4.  Le renvoi des requérants en Libye de la part des autorités italiennes s’analyse-t-il en une expulsion contraire à l’article 4 du Protocole no 4 ?

5.  Les intéressés ont-ils eu accès à un recours effectif devant une instance nationale garanti par l’article 13 de la Convention pour faire valoir leurs droits garantis par les articles 3 et 4 du Protocole no 4 ?

DEMANDES D’INFORMATIONS

Le gouvernement défendeur est également invité à fournir à la Cour toute information disponible concernant :

– Le nombre de migrants irréguliers arrivés mensuellement sur les côtes italiennes, et en particulier à Lampedusa, au cours des dernières années ;

– L’entité et l’origine du phénomène migratoire en Libye ; la législation en la matière en vigueur dans ce pays ; le traitement réservé par les autorités libyennes aux migrants irréguliers arrivés en Libye directement ou suite au renvoi depuis l’Italie.

Le Gouvernement est également invité à produire à la Cour les textes des accords signés par les gouvernement italien et le gouvernement libyen les 27 décembre 2007 et 4 février 2009.

Il est enfin invité à expliquer à la Cour le rapport existant entre les opérations prévues par les accords bilatéraux avec la Libye et l’activité de l’ « Agence européenne pour la gestion de la coopération opérationnelle aux frontières extérieures des États membres de l’Union européenne (Frontex) ».

Click here (FR) for EXPOSÉ DES FAITS et QUESTIONS AUX PARTIES ET DEMANDES D’INFORMATIONS.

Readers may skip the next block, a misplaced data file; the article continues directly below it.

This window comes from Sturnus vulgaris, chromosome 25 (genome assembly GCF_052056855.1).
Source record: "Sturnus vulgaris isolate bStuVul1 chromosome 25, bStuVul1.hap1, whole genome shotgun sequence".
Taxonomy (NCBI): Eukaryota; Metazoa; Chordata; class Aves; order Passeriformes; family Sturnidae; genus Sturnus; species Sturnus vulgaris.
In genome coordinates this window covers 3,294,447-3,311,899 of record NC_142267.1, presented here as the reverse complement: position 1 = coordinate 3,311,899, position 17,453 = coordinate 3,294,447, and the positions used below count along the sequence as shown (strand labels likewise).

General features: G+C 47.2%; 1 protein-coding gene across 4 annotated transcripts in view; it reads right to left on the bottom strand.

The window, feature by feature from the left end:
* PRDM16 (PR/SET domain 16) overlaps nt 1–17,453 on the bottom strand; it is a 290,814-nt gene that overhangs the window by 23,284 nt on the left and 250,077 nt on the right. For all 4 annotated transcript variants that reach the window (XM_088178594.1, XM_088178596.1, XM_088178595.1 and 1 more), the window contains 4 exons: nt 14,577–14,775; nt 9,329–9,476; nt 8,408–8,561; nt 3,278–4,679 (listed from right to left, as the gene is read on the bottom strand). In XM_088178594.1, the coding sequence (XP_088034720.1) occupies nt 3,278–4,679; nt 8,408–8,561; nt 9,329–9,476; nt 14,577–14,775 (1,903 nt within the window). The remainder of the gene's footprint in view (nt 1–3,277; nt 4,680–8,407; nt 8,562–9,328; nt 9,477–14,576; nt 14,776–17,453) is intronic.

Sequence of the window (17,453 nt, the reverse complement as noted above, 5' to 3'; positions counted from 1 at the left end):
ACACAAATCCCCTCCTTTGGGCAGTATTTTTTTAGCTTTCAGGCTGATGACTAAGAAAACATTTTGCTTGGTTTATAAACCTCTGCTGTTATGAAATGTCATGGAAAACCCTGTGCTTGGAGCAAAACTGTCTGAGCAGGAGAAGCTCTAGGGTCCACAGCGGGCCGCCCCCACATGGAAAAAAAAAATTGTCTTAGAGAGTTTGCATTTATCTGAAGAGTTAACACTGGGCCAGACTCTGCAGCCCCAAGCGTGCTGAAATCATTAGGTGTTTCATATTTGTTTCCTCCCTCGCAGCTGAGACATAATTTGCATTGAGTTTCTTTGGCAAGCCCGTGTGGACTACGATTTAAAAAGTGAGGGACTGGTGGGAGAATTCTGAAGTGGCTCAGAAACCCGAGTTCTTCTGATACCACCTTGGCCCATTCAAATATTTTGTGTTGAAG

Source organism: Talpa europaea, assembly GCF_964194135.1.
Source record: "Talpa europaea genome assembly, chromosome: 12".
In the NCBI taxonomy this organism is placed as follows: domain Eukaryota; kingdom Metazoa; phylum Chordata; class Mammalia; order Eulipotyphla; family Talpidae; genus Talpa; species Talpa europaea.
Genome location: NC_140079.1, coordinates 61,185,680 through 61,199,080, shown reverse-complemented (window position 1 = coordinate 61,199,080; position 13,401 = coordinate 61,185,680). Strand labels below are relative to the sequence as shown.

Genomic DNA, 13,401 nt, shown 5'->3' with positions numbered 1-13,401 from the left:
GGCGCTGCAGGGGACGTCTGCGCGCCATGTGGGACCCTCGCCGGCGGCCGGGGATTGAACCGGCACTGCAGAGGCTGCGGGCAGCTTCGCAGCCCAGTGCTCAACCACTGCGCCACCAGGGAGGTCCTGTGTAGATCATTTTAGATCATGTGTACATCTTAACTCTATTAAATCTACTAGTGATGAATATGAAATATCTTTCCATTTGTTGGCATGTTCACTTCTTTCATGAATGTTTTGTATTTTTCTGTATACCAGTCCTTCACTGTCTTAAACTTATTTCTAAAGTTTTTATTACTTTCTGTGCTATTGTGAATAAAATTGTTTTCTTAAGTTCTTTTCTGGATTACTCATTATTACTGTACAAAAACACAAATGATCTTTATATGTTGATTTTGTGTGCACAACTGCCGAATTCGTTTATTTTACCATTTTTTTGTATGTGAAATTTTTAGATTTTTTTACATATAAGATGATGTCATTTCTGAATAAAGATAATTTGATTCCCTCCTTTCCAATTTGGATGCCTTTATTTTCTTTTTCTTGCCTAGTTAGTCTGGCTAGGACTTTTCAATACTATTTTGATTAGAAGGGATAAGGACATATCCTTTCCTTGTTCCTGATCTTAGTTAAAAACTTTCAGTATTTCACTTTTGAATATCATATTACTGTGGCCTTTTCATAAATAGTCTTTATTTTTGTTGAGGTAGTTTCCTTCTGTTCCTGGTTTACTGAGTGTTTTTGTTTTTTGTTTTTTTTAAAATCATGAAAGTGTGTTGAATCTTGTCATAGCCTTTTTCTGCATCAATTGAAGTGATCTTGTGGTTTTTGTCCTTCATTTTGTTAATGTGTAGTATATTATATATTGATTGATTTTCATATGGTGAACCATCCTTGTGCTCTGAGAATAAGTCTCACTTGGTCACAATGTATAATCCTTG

Click here, here, and here for my previous posts on the case.

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Filed under European Court of Human Rights, Italy, Judicial, Libya, Mediterranean, News

Italian Prosecutor to Open Criminal Investigations Against 6000 Tunisians for Illegal Immigration

The chief criminal prosecutor of Agrigento, Sicily, Renato Di Natale, has opened criminal cases on charges of illegal immigration against the Tunisians who arrived in Lampedusa over the past several weeks.  Cases have been opened against hundreds of Tunisians and additional cases will be opened as the migrants are identified.  The chief prosecutor described the opening of the criminal cases as routine procedure which would occur in any case involving the arrival of a suspected illegal immigrant.  The prosecutor said additional charges of providing false information could be added if it is discovered that a migrant provided a false name.  If an individual migrant were to be given status as a political refugee, the criminal case would be dropped.

Bringing criminal charges against traffickers or smugglers would seem reasonable, but it strikes me as a poor use of limited state resources to open criminal investigations against the overwhelming majority of the Tunisians who have arrived in Italy in recent weeks.  Even if the cases do not proceed, one would think that Italian authorities could respond to this situation differently.

Click here, here, here, and here for articles. (IT)

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Hirsi and Others v. Italy – Relinquishment of jurisdiction to the ECtHR Grand Chamber

There is a notice on the European Court of Human Rights web page dated 1 March 2011 stating the following:

“The Chamber dealing with the case of Hirsi and Others v. Italy has relinquished jurisdiction in favour of the Grand Chamber. The applicants, 11 Somali nationals and 13 Eritrean nationals, were part of a group of illegal migrants who left Libya by boat heading for the Italian coast. The application concerns the interception of their boats on the high seas and their immediate return to Libya on board Italian naval vessels.”

Previous history of the case: